Really this is just reporting the cost of a person. If you take amount of your
annual income that does not go into savings, divide it by the number of people
in your family and then times by 18, it's not too far off. Of course that
does suggest that a couple could live in comfort on around 24,000 a year and a
single person around 12,000 a year, which just isn't true.
There is a big difference between how much it would cost to feed, clothe,
shelter and educate a child, and how much the average parent will spend on a
child. It appears that these figures track the latter. If you're
factoring in those who spend inordinate amounts on individualized child care,
summer camps, a separate bedroom and bathroom or each child, private education,
etc. one can spend a truly limitless amount on children. But is that what it
really costs? This figure gives us an average expense of $14,181 per year, per
child. Many with more than one or two children know that figure is severely,
and unnecessarily, bloated. These kinds of figures only perpetuate the idea
that children are incredibly expensive. Like a car, you can get yourself back
and forth to work with a ten-year old Corolla. As long as we keep reminding
ourselves that the neighbors have a 500 series BMW, our own spending is likely
to creep upward.
And yet those of us who refuse to raise a family in poverty are accused of being
selfish.@ mother8I appreciate your comment, but remember
that this article is about the cost of raising a child born in 2013. All of your
kids were born 20+ years ago, when the costs were much lower. I'm not
saying you had it easy, but newer parents are going to find it much harder to
manage finances.There are definitely ways you can cut, as you
suggested (though food is going up so much that cooking from scratch has become
more prohibitive). But you need to remember the value of time. Sometimes the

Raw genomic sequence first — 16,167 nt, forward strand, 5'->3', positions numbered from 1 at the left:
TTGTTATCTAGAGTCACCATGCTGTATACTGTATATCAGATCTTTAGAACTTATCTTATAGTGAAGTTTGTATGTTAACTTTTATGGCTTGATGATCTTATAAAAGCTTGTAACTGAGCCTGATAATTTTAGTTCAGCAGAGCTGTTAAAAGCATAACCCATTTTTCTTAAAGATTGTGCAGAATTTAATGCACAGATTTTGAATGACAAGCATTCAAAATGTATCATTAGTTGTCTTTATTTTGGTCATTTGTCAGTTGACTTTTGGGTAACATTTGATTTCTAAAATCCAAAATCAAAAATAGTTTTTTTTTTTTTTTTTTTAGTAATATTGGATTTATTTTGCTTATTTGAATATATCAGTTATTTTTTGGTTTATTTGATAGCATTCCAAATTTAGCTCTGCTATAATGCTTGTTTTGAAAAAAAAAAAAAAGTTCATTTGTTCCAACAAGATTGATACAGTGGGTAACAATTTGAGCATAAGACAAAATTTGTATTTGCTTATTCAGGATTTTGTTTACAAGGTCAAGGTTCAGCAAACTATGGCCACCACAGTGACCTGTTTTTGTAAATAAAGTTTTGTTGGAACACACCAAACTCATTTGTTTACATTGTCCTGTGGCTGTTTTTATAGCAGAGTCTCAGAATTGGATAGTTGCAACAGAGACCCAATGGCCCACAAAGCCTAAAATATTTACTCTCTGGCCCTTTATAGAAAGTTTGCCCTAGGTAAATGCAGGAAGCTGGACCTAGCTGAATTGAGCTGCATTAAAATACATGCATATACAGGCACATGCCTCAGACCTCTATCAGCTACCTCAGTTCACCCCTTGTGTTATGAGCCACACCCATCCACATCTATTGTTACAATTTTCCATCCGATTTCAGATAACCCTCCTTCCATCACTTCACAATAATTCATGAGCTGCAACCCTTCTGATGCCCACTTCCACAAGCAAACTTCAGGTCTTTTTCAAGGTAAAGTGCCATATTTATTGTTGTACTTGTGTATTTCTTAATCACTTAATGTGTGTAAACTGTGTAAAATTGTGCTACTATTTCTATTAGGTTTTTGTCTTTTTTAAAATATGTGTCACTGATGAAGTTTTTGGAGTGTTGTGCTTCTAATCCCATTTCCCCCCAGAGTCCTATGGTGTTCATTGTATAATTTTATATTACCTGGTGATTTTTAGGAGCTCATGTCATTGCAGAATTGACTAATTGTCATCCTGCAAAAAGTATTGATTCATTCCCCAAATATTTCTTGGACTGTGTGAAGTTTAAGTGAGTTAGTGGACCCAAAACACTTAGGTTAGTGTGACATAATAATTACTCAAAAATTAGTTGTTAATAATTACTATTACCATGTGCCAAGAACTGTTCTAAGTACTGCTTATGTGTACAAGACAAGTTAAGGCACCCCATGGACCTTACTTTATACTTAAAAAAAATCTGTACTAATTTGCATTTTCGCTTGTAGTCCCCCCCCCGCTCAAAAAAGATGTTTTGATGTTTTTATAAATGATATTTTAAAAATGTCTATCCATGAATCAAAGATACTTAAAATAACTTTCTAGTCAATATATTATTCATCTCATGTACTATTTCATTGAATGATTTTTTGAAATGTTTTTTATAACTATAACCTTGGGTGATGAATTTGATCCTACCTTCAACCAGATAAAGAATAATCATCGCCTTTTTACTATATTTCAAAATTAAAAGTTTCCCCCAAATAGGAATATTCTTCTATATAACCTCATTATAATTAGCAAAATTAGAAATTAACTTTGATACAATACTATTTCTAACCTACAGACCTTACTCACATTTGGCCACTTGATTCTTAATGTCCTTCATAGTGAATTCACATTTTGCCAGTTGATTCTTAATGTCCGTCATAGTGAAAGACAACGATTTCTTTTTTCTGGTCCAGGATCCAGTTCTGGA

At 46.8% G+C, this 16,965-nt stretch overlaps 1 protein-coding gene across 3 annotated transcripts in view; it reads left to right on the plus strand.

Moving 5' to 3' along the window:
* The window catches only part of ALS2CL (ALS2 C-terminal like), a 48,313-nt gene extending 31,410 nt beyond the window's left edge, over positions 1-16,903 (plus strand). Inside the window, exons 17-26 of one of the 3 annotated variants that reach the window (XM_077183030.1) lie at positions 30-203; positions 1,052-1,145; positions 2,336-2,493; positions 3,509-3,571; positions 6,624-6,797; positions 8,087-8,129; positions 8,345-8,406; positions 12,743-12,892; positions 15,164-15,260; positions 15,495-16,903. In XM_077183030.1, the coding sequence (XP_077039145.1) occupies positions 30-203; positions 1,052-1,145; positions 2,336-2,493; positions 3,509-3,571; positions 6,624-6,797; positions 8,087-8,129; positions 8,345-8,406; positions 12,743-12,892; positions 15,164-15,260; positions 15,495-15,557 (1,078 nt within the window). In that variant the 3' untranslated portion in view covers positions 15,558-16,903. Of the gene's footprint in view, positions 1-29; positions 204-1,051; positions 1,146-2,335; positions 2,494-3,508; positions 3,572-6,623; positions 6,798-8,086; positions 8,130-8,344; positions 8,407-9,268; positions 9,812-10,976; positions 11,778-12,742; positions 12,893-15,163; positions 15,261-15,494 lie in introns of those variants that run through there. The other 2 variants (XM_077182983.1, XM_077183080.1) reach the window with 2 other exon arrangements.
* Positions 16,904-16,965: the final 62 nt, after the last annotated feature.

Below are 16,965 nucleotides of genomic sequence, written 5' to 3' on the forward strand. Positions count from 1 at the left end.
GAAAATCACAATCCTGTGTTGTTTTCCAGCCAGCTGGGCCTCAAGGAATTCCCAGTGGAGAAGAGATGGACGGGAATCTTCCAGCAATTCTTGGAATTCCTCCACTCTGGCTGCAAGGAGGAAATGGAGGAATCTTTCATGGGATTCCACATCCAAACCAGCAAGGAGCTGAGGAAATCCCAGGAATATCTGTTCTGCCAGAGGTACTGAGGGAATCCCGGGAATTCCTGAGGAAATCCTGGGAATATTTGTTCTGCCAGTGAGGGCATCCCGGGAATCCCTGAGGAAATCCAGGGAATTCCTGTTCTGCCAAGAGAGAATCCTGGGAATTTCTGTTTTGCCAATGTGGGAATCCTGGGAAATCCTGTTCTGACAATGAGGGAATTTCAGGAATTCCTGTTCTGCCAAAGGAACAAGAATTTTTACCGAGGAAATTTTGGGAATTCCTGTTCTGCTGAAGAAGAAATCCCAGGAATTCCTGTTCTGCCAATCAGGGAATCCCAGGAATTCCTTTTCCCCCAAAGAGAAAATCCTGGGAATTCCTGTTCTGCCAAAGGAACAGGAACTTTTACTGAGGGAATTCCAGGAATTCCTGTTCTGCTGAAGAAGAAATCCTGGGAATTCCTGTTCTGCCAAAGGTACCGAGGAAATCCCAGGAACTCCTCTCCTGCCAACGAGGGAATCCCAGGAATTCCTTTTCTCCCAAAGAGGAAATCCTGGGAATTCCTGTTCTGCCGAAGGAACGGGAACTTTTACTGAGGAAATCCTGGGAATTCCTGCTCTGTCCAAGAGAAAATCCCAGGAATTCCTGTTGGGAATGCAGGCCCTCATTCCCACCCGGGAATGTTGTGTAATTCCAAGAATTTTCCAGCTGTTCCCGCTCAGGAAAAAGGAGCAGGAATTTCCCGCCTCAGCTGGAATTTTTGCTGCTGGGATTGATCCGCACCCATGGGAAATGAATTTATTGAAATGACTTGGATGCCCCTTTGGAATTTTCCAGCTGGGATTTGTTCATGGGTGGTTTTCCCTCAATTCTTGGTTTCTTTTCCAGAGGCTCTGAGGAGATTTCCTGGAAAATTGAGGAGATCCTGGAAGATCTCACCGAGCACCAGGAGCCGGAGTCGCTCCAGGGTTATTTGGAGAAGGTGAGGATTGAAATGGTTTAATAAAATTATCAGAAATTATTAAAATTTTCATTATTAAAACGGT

"free" option takes more time, which is an opportunity cost.
Furthermore, low-cost options are become scarcer. For example, libraries are
closing or cutting services all over the nation. Wages for most people are
stagnating while inflation climbs. Entry-level jobs are disappearing. Will they
even exist in 16 years when Baby can start work? College tuition and related
expenses are climbing dramatically even though graduates struggle to find work.
Will Baby even be able to afford to go to college in 18 years? Don't know.
The assumptions in these studies are always a little simplistic and thus the
studies are better viewed as results of a mathematical formula than a real
measure of actual cost. Housing is a good example. The study says
housing is about 30% of the $240K average cost or $72K. That's more than
$4K a year on housing. However, a couple with a house or apartment doesn't
have their mortgage or rent payment increase when they have a child. How much
of that $5K is true incremental, out of pocket cost as opposed to a pro-rata
allocation of a housing cost that didn't change at all? In many cases, the
housing cost is probably largely overstated. The "sticker
shock" reaction engendered by these studies is largely unwarranted.
It doesn't cost near this much to raise a child. There are many ways to
cut down the costs by yard saling, shopping at the DI, making your food from
scratch and doing family activities that are free. We've raised a very
large family, all 6 that have graduated from high school have attended college,
and the last ones have college plans once they graduate. We are also the
parents of a physician. Our kids were always expected to get jobs when were
were old enough, and we were unable to help them very much in college so they
had to work their way through. Don't fall for these government statistics.
And it will easily be the best $240,000 I ever spend.
Food for thought: the quantity of money spent on a child doesn't
necessarily equate to the quality of nurturing a child.